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Can Filing Bankruptcy Stop Foreclosure on Your Home?

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Julie O'Bryan  |  07-11-18 | 1:42pm

If you've recently lost your job or suffered a financial setback, you may be facing foreclosure on your home. The economy is no respecter of future plans, and it's usually the most expensive bills that suffer the most. You may be wondering if you can avoid foreclosure at all. You can if you're willing to file bankruptcy. At O'Bryan Law Offices, we can inform you of your options and help you take necessary action to protect your home.

In this article, we'll show how bankruptcy impacts foreclosure, and how you can stop foreclosure both temporarily and permanently.

How Foreclosure Works in Kentucky and Indiana

Your lender doesn't really want to foreclose on you. It's an expensive, painful process for everyone. Both Kentucky or Indiana are judicial foreclosure states, meaning foreclosure requires court action. So usually, your lender will wait until after the third or fourth consecutive missed payment, accompanied by numerous warning notices, before proceeding.

The lender also has to deal with reporting and notice requirements before they can take control of and auction off your home. It can take up to a year before you lose your house, but the process usually takes just a few months. Don't assume you have plenty of time. Get legal help ASAP.

Filing Chapter 7 Bankruptcy to Stop Foreclosure

True bankruptcy protection falls under Chapters 7 and 13 in the U.S. Code. If you qualify for Chapter 7, you can discharge some or all of your debt load. It also provides for an automatic stay of all legal proceedings, including foreclosures, that goes into effect immediately. 

However, the lender can then file a Motion to Lift the stay on your foreclosure, and probably will. Because a Motion to Lift is often hard to fight, Chapter 7 bankruptcy will probably only delay foreclosure. The only way to avoid a Motion to Lift is to catch up on your payments, which may be possible if you don't have to worry about your other debts.

The stay lifts automatically when the court grants your discharge of debts, which takes about three months. However, it usually takes a lender a while to restart the foreclosure process, so your stay may actually last somewhat longer.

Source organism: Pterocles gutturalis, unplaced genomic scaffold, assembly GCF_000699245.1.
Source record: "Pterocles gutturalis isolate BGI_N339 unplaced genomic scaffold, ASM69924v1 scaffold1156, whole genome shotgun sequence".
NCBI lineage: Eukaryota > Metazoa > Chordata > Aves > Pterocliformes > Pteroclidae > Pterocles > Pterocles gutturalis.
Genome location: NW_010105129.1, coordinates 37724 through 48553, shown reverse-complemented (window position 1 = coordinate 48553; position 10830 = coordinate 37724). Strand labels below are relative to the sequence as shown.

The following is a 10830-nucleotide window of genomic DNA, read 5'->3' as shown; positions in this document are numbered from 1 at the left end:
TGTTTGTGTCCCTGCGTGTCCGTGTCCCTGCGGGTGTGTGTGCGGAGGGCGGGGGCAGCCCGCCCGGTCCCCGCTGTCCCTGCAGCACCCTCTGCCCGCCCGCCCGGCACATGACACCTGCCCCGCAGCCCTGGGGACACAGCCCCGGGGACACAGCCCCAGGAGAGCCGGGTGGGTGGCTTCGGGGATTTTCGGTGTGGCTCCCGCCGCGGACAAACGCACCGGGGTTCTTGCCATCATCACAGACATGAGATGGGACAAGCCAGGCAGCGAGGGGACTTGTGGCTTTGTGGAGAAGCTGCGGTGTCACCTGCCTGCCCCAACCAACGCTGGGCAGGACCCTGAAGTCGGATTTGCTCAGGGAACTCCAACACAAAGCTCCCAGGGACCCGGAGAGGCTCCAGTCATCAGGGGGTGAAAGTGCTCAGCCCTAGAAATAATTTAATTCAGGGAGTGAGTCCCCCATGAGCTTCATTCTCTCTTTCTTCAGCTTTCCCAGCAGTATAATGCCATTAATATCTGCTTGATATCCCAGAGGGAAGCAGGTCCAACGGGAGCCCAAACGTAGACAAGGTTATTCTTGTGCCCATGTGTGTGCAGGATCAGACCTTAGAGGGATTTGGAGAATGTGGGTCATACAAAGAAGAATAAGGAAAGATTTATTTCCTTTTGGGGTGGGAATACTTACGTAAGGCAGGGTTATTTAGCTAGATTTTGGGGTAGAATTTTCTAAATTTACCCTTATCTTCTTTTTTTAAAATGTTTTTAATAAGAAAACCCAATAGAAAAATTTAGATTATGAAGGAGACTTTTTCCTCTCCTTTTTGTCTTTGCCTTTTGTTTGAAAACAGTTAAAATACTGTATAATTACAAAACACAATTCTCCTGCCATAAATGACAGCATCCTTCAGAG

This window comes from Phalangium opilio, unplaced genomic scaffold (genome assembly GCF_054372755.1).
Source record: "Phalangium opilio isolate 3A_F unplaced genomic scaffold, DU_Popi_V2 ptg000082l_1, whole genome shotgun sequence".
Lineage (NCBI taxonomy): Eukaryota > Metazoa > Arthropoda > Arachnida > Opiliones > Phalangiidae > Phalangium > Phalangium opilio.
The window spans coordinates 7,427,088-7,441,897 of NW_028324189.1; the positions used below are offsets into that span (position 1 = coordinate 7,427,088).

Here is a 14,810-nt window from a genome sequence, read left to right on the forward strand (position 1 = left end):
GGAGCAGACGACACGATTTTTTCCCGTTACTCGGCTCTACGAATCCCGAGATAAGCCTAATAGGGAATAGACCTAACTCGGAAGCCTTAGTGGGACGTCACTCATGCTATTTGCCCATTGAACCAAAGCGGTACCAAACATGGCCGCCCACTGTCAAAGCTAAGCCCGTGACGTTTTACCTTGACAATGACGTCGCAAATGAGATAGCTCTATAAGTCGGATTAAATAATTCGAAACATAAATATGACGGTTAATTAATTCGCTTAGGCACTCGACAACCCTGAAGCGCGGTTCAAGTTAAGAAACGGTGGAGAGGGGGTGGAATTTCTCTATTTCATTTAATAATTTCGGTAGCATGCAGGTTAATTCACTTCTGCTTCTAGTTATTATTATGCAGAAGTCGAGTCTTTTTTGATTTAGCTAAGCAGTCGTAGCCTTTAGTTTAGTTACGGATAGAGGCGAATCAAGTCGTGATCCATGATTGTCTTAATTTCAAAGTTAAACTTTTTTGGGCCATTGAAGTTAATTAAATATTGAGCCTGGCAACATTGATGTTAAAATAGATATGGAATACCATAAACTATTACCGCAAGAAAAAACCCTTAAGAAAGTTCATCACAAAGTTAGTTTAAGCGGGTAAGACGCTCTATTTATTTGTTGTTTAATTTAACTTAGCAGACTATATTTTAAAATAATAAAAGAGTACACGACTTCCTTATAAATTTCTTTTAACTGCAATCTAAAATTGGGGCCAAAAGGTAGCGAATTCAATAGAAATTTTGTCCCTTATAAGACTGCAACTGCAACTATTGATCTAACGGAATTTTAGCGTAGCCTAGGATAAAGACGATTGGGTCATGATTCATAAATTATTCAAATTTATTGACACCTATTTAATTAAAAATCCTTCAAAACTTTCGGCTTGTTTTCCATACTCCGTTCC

Filing Chapter 13 Bankruptcy to Stop Foreclosure

Filing for Chapter 13 bankruptcy is another option available for homeowners. Unlike Chapter 7, it doesn't discharge all debts. You will have to prepare a repayment plan for your creditors and have it approved by your bankruptcy trustee. As with Chapter 7, you'll get an automatic stay when you file, and it will last as long as the bankruptcy proceedings are in effect. However, you do have to prove you have enough income to not just keep up with your current monthly payments, but also to pay back your arrears over the course of 60 months maximum. If you can meet these conditions, you may be able to avoid foreclosure.

What Is a Lien Strip?

Under Chapter 13, in both Indiana and Kentucky you may have one more option for avoiding foreclosure. A lien strip is just what it sounds like: it strips away any mortgages and other liens beyond your primary mortgage. If a second or subsequent mortgage was driving the foreclosure, this can allow you to save your home.

This may not work unless your home has declined in value. If it has, and all your equity is in the first mortgage, then any other mortgages would count as unsecured debt and would be discharged.

An Experienced Bankruptcy Attorney Can Help You Stop Foreclosure on Your Home

If you facing foreclosure in northern Kentucky or southern Indiana, we can help. Bankruptcy laws are meant to help you. It can not only stop foreclosure on your home, but also give you the peace of mind you need. Call O'Bryan Law Offices today to learn more.


Contact O'Bryan Law Offices Today